Last week, we saw four different pieces of news that we believe reflect the improving quality of health-care delivery in China.
- More (and better paid) doctors
On 4 January, China’s National Health and Family Planning Commission launched its ‘Talent Development Plan for the 14th Five-Year (2016-2020) Plan’, which aims to increase the number of medical professionals (from around two per thousand people to 2.5) and improve physician compensation (particularly for those in community hospitals).
- Use of commercial health insurance
From the beginning of 2017, Shanghai employees are able to use their personal medical insurance account to purchase two commercial health insurance products. We see the growing use of commercial health insurance as a big enabler in emerging markets.
- Wholesaler drug distributor consolidation
The Chinese government has announced plans to consolidate the currently highly fragmented wholesale drugs market over the next three years. This is no surprise; the government has already flexed its muscles in this area with the ‘two invoice system’ – a policy launched in 2014, which limits the number of invoices between medical manufacturers and hospitals to a maximum of two, with the aim of improving industry transparency, controlling costs, and consolidating supply chains.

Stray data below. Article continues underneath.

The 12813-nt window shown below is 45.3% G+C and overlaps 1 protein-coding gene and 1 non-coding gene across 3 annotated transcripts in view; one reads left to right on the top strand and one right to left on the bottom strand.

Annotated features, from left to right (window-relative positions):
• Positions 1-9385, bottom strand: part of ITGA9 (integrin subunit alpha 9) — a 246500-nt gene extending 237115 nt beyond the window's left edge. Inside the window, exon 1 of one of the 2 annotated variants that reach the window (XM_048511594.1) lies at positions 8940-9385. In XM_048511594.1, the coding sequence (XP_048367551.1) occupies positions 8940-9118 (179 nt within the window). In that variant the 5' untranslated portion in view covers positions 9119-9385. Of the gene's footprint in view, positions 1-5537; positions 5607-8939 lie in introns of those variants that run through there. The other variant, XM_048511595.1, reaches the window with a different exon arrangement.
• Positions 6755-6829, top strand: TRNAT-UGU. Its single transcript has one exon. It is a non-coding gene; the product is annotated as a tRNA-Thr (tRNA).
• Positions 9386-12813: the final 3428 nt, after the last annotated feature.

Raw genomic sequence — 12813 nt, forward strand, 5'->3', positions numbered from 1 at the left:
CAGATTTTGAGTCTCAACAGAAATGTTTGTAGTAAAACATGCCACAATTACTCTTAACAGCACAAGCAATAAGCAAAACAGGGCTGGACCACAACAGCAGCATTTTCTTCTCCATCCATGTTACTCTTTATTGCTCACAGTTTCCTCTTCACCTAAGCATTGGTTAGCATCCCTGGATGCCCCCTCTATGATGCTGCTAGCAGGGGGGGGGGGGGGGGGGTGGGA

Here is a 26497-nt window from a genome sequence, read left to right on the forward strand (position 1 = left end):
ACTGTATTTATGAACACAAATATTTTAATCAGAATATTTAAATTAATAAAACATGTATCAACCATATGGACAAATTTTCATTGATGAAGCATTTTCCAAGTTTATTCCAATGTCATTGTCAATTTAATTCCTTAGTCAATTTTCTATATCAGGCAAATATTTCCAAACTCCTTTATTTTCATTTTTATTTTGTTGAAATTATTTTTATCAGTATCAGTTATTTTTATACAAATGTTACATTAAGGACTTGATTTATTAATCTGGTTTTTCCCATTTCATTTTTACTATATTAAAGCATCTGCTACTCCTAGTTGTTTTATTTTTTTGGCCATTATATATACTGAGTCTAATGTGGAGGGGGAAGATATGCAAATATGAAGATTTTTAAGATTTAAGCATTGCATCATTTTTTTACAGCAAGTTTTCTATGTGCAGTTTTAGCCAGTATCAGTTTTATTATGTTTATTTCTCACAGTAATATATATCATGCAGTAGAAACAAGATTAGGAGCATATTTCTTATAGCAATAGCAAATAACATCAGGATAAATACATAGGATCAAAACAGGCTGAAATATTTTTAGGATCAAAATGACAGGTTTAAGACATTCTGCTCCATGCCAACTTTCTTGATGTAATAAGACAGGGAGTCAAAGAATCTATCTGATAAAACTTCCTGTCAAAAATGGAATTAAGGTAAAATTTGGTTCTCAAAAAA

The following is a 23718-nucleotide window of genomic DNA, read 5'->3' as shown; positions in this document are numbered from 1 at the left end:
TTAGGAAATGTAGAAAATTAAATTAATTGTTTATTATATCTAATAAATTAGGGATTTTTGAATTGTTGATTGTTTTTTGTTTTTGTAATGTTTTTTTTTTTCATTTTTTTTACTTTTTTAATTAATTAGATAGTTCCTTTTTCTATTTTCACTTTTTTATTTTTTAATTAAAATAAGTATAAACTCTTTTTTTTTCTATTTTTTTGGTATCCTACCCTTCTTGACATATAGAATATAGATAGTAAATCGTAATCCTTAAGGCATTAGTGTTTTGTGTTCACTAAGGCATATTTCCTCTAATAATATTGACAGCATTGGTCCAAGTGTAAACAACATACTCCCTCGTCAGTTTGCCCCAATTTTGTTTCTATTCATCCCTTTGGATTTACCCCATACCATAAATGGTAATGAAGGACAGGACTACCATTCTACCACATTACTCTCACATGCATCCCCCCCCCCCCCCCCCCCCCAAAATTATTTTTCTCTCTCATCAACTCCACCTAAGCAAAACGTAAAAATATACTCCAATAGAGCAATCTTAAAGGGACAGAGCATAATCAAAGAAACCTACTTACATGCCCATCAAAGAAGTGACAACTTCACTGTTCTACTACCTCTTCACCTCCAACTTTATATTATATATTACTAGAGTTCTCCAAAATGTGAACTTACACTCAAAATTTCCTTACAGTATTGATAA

- Chinese non-health-care company buys US-based drug business
A Chinese privately owned conglomerate has purchased a cancer drug vaccine from a US-based pharmaceuticals company. While this is a small and specialised purchase, it points to an increasing interest in health-care businesses from other industry groups across China.
These are encouraging signs. We have seen China gradually improve both drug regulation and manufacturing quality over recent years, and there has also been a continued increase in health-care spending per capita. All this fits well with our ‘healthy demand’ theme, which highlights how changing lifestyles and expanding incomes in the emerging world provide a compelling growth opportunity in areas such as healthcare.
So, while the sole focus for many health-care investors is on President-elect Trump and US drug pricing, we continue to see signs that the quality of health-care delivery in emerging markets such as China continues to get better and better.
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